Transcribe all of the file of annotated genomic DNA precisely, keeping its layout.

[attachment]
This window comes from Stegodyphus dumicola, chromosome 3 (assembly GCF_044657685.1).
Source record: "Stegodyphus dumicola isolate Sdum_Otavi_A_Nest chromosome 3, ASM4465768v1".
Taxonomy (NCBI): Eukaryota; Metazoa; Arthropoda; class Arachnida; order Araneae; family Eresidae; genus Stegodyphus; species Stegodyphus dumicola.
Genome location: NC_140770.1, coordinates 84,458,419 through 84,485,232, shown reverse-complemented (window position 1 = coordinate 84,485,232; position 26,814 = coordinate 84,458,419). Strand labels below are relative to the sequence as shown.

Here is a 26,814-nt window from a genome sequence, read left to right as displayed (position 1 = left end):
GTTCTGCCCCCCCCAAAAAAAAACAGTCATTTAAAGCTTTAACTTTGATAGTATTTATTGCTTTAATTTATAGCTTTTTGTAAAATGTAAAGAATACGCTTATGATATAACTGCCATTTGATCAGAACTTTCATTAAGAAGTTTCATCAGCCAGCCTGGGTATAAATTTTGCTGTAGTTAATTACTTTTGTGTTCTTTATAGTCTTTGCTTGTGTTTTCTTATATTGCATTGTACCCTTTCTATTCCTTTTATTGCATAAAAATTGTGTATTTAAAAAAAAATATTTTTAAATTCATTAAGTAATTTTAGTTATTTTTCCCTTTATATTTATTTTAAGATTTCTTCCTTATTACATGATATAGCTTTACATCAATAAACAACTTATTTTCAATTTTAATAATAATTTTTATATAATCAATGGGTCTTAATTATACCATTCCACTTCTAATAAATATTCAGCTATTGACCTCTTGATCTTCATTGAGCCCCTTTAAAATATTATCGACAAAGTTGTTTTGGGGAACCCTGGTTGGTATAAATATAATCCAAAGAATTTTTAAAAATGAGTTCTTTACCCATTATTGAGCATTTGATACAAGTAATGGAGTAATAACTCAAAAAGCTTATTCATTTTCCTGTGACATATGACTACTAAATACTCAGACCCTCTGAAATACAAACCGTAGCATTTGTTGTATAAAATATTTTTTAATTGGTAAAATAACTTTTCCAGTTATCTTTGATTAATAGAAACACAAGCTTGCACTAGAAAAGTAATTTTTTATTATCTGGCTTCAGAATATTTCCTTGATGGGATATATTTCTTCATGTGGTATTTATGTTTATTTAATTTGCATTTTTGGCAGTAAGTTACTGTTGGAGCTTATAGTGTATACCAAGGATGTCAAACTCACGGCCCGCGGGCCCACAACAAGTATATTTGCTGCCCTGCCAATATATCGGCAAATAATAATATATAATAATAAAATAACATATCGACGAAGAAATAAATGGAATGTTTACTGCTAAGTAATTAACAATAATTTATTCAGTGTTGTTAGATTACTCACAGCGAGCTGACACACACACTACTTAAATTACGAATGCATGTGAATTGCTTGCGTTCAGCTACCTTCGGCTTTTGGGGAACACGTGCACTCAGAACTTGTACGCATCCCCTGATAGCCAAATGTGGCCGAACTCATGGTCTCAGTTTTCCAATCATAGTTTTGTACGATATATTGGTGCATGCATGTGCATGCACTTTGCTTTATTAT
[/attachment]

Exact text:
This window comes from Stegodyphus dumicola, chromosome 3 (assembly GCF_044657685.1).
Source record: "Stegodyphus dumicola isolate Sdum_Otavi_A_Nest chromosome 3, ASM4465768v1".
Taxonomy (NCBI): Eukaryota; Metazoa; Arthropoda; class Arachnida; order Araneae; family Eresidae; genus Stegodyphus; species Stegodyphus dumicola.
Genome location: NC_140770.1, coordinates 84,458,419 through 84,485,232, shown reverse-complemented (window position 1 = coordinate 84,485,232; position 26,814 = coordinate 84,458,419). Strand labels below are relative to the sequence as shown.

Here is a 26,814-nt window from a genome sequence, read left to right as displayed (position 1 = left end):
GTTCTGCCCCCCCCAAAAAAAAACAGTCATTTAAAGCTTTAACTTTGATAGTATTTATTGCTTTAATTTATAGCTTTTTGTAAAATGTAAAGAATACGCTTATGATATAACTGCCATTTGATCAGAACTTTCATTAAGAAGTTTCATCAGCCAGCCTGGGTATAAATTTTGCTGTAGTTAATTACTTTTGTGTTCTTTATAGTCTTTGCTTGTGTTTTCTTATATTGCATTGTACCCTTTCTATTCCTTTTATTGCATAAAAATTGTGTATTTAAAAAAAAATATTTTTAAATTCATTAAGTAATTTTAGTTATTTTTCCCTTTATATTTATTTTAAGATTTCTTCCTTATTACATGATATAGCTTTACATCAATAAACAACTTATTTTCAATTTTAATAATAATTTTTATATAATCAATGGGTCTTAATTATACCATTCCACTTCTAATAAATATTCAGCTATTGACCTCTTGATCTTCATTGAGCCCCTTTAAAATATTATCGACAAAGTTGTTTTGGGGAACCCTGGTTGGTATAAATATAATCCAAAGAATTTTTAAAAATGAGTTCTTTACCCATTATTGAGCATTTGATACAAGTAATGGAGTAATAACTCAAAAAGCTTATTCATTTTCCTGTGACATATGACTACTAAATACTCAGACCCTCTGAAATACAAACCGTAGCATTTGTTGTATAAAATATTTTTTAATTGGTAAAATAACTTTTCCAGTTATCTTTGATTAATAGAAACACAAGCTTGCACTAGAAAAGTAATTTTTTATTATCTGGCTTCAGAATATTTCCTTGATGGGATATATTTCTTCATGTGGTATTTATGTTTATTTAATTTGCATTTTTGGCAGTAAGTTACTGTTGGAGCTTATAGTGTATACCAAGGATGTCAAACTCACGGCCCGCGGGCCCACAACAAGTATATTTGCTGCCCTGCCAATATATCGGCAAATAATAATATATAATAATAAAATAACATATCGACGAAGAAATAAATGGAATGTTTACTGCTAAGTAATTAACAATAATTTATTCAGTGTTGTTAGATTACTCACAGCGAGCTGACACACACACTACTTAAATTACGAATGCATGTGAATTGCTTGCGTTCAGCTACCTTCGGCTTTTGGGGAACACGTGCACTCAGAACTTGTACGCATCCCCTGATAGCCAAATGTGGCCGAACTCATGGTCTCAGTTTTCCAATCATAGTTTTGTACGATATATTGGTGCATGCATGTGCATGCACTTTGCTTTATTAT